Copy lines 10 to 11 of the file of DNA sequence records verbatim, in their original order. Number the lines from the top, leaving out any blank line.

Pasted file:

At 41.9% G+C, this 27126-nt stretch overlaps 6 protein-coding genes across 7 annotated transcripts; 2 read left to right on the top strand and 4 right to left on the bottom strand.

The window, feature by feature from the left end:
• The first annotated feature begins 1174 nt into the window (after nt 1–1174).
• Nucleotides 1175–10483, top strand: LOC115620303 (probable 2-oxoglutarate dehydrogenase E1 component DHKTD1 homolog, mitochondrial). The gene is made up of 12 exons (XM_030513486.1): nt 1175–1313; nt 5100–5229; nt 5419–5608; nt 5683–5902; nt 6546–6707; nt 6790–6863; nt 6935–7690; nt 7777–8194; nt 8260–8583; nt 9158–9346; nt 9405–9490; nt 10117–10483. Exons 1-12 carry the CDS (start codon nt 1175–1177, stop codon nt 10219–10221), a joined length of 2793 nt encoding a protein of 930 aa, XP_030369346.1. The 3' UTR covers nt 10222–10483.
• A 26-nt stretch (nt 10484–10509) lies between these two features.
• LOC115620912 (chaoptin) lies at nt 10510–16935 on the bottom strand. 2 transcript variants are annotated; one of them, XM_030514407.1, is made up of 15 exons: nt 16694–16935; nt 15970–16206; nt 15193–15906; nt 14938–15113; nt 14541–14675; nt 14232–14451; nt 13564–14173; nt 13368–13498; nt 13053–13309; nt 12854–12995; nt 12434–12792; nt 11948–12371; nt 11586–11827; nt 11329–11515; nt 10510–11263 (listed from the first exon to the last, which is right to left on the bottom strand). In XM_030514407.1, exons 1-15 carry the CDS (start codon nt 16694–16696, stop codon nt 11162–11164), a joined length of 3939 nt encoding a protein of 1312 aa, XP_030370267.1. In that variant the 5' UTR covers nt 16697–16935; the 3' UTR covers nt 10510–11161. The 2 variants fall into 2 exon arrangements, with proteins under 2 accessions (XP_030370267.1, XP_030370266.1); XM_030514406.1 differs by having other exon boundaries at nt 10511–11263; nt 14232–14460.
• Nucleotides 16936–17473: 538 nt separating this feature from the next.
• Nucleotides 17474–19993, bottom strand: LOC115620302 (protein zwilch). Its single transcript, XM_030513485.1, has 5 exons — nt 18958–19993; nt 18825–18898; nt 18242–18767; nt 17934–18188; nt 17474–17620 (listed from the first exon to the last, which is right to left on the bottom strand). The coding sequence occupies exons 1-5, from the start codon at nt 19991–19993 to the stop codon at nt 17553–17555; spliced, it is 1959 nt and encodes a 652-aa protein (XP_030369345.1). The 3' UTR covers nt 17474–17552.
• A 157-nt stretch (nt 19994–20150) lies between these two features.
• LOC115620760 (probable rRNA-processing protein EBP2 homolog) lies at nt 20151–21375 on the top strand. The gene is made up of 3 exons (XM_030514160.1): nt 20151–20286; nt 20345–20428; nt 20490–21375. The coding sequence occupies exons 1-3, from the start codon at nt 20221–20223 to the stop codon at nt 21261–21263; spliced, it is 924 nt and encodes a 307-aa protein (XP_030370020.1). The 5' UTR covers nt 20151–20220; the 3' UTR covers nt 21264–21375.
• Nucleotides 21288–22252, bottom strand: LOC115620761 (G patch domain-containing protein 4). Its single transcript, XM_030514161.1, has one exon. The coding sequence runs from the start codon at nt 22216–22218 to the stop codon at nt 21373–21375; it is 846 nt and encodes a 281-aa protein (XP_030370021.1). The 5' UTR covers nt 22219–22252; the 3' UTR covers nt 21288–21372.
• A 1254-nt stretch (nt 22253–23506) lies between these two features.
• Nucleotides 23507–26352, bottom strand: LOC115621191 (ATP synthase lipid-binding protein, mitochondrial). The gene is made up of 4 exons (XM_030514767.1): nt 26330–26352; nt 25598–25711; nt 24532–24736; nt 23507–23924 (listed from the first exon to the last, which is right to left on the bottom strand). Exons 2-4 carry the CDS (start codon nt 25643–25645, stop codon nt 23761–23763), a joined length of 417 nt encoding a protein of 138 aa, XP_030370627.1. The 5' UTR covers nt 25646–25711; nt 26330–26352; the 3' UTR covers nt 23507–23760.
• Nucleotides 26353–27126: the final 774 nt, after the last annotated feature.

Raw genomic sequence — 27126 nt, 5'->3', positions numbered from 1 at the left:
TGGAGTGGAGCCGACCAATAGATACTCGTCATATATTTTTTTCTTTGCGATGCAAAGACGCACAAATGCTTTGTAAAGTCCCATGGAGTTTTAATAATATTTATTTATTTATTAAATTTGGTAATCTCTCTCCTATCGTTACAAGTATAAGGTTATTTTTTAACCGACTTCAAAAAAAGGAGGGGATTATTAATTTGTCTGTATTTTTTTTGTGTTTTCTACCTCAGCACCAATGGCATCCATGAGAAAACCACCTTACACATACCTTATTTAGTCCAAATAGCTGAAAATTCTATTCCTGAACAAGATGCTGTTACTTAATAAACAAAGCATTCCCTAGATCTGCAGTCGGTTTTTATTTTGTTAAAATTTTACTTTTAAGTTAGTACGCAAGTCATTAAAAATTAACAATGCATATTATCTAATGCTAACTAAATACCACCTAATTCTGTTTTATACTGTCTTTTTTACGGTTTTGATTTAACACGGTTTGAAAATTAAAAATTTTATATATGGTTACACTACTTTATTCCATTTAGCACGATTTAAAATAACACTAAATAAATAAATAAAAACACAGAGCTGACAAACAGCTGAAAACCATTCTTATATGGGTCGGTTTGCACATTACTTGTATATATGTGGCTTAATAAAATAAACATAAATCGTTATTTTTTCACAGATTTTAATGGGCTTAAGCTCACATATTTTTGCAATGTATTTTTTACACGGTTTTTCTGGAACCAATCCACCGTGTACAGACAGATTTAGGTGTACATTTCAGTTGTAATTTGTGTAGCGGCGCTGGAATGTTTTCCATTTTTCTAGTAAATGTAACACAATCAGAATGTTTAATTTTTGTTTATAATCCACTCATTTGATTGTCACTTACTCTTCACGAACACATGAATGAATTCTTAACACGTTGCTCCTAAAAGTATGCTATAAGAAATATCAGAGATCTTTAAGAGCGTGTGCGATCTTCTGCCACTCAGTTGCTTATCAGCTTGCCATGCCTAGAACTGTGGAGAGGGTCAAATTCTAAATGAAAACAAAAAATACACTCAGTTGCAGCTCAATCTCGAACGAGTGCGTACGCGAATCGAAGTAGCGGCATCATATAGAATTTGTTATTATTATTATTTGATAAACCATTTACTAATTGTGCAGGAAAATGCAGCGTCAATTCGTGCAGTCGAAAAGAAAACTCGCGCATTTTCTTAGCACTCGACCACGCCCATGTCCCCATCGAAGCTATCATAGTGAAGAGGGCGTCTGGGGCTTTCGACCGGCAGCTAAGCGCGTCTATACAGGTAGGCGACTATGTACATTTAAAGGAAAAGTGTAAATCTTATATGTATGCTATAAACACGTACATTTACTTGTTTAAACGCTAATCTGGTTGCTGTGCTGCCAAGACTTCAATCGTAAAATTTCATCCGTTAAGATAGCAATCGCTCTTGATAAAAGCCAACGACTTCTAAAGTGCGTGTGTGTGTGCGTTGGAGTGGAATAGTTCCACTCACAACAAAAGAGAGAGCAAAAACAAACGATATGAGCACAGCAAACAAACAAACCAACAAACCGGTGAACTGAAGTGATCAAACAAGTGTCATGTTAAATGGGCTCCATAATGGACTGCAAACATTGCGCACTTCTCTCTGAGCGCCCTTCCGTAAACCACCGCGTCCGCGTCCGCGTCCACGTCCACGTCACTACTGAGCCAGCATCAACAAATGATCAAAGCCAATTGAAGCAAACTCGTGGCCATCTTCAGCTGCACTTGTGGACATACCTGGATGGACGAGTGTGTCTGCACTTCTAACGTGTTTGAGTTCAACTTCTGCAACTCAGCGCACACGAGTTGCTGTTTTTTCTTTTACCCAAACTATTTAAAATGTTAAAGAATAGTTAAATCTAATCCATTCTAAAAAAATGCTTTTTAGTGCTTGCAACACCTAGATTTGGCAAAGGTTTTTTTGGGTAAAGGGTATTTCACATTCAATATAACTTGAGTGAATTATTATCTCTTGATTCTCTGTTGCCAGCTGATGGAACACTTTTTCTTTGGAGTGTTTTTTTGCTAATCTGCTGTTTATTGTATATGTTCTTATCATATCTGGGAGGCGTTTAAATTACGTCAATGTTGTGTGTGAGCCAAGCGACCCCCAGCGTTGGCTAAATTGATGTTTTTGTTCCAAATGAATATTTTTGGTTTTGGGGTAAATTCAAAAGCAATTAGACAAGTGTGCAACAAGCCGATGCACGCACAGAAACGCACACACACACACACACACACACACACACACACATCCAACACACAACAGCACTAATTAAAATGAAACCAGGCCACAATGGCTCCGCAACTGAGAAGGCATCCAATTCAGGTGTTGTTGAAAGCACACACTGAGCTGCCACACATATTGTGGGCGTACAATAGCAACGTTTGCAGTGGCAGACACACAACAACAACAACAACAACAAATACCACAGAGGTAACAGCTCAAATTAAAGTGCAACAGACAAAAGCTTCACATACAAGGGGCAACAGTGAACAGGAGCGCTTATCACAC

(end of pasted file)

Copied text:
• LOC115620760 (probable rRNA-processing protein EBP2 homolog) lies at nt 20151–21375 on the top strand. The gene is made up of 3 exons (XM_030514160.1): nt 20151–20286; nt 20345–20428; nt 20490–21375. The coding sequence occupies exons 1-3, from the start codon at nt 20221–20223 to the stop codon at nt 21261–21263; spliced, it is 924 nt and encodes a 307-aa protein (XP_030370020.1). The 5' UTR covers nt 20151–20220; the 3' UTR covers nt 21264–21375.
• Nucleotides 21288–22252, bottom strand: LOC115620761 (G patch domain-containing protein 4). Its single transcript, XM_030514161.1, has one exon. The coding sequence runs from the start codon at nt 22216–22218 to the stop codon at nt 21373–21375; it is 846 nt and encodes a 281-aa protein (XP_030370021.1). The 5' UTR covers nt 22219–22252; the 3' UTR covers nt 21288–21372.